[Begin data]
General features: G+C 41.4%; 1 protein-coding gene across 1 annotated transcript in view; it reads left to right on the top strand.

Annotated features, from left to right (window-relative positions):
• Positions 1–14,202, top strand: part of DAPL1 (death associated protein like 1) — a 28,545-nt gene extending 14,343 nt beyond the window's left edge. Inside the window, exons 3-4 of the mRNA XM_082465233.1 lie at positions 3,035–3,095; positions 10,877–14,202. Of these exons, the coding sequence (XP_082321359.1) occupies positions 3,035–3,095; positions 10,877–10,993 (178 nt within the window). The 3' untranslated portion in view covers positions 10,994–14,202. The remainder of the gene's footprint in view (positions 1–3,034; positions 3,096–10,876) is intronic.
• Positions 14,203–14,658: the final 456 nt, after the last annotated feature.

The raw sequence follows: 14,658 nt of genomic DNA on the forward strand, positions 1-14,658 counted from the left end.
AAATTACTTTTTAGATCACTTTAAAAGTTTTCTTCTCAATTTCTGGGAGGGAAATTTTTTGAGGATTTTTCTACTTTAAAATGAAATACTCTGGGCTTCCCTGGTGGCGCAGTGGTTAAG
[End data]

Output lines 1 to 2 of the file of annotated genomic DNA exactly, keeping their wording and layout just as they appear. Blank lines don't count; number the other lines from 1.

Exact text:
General features: G+C 41.4%; 1 protein-coding gene across 1 annotated transcript in view; it reads left to right on the top strand.

Annotated features, from left to right (window-relative positions):